The School Teachers Pay Review Body (STRB) this week reported recommendations on teacher pay for 2017-18. The Government has since accepted the guidance that there should be a 1% increase across all pay ranges, while those on the minimum and maximum of the main pay scale – typically teachers in the first few years of their career – will get an increase of up to 2%.
Commenting on the decision, Baljinder Kuller, who has over 15 years’ experience in education recruitment, and is now Managing Director of online supply teacher portal, The Supply Register, said:
“Despite the fact that STRB’s report noted that there is a “real risk that schools will not be able to recruit and retain a workforce of high quality teachers to support pupil achievement” and warned that schools are “working under increasing financial constraints”, it still didn’t recommend any meaningful uplift in teacher pay.
Since I entered education recruitment 15 years’ ago I have witnessed a systematic erosion of recognition for the valuable role that teachers and support staff play in our society. Teacher pay has now essentially been frozen in real terms since 2010.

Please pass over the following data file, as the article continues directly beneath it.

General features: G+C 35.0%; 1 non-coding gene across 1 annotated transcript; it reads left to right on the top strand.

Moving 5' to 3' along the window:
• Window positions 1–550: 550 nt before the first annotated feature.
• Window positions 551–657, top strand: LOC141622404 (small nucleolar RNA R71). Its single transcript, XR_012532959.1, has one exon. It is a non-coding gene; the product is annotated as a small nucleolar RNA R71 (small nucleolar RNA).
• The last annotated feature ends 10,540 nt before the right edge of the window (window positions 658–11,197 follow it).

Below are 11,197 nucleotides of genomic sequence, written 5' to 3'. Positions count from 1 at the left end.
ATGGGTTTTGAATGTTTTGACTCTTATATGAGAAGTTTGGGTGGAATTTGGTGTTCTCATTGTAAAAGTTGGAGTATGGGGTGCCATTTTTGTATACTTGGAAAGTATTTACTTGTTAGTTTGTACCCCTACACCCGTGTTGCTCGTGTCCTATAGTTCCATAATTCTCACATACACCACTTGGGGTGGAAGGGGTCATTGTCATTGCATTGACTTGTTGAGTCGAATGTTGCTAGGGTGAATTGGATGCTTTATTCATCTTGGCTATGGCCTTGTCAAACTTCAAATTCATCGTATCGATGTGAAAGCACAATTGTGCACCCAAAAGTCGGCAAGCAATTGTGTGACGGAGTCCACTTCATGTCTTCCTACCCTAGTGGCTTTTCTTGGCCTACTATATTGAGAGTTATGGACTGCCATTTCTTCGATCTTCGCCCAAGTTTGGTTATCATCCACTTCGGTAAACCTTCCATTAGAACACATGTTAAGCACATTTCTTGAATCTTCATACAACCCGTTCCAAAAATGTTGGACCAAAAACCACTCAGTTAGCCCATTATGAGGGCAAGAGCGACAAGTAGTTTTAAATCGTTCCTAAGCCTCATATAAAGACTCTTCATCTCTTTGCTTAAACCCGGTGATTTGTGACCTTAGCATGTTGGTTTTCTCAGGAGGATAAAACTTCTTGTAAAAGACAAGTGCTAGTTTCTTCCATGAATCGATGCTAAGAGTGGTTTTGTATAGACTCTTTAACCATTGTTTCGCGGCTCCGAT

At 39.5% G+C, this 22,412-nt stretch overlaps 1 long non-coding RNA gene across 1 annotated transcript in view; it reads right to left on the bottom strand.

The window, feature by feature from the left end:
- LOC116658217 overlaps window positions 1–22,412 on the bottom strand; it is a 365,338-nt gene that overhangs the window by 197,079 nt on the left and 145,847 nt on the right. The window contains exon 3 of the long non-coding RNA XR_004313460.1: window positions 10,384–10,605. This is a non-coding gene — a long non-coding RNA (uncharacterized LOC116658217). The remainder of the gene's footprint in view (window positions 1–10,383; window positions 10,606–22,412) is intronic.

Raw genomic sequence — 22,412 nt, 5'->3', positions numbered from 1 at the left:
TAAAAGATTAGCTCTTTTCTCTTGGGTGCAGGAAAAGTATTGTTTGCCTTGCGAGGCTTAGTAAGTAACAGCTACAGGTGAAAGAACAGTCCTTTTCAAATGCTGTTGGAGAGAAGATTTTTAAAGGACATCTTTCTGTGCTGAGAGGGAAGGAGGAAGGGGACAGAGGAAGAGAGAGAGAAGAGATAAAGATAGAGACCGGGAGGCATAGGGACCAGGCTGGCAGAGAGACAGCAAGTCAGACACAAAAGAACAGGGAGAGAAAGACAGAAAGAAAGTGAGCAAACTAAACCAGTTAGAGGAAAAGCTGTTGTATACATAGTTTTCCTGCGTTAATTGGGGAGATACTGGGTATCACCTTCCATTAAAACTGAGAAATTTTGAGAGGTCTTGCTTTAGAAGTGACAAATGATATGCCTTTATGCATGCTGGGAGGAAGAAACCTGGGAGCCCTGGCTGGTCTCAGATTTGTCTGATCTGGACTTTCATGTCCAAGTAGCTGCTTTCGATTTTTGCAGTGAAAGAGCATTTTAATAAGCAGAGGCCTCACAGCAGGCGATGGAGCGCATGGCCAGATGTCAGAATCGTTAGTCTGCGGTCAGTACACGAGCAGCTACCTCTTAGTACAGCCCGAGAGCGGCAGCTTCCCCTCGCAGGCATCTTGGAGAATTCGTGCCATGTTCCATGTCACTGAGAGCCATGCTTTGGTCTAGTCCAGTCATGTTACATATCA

Schools are already facing substantial pressures around recruitment and retention, including the target for initial teacher training contracts being missed in 2016-17 for the fifth successive year.
We support the position of Chris Keates, the NASUWT’s general secretary, who has said,
“There is already a recruitment and retention crisis in the Education Service. The stark differences in graduate pay highlighted in our research will unfortunately mean this crisis will worsen”.
However, while school leaders will continue to have little room for manoeuvre around pay for permanent staff, it is recommended that they revaluate agency staff and supply teacher providers to ensure that teachers are getting a fair deal.”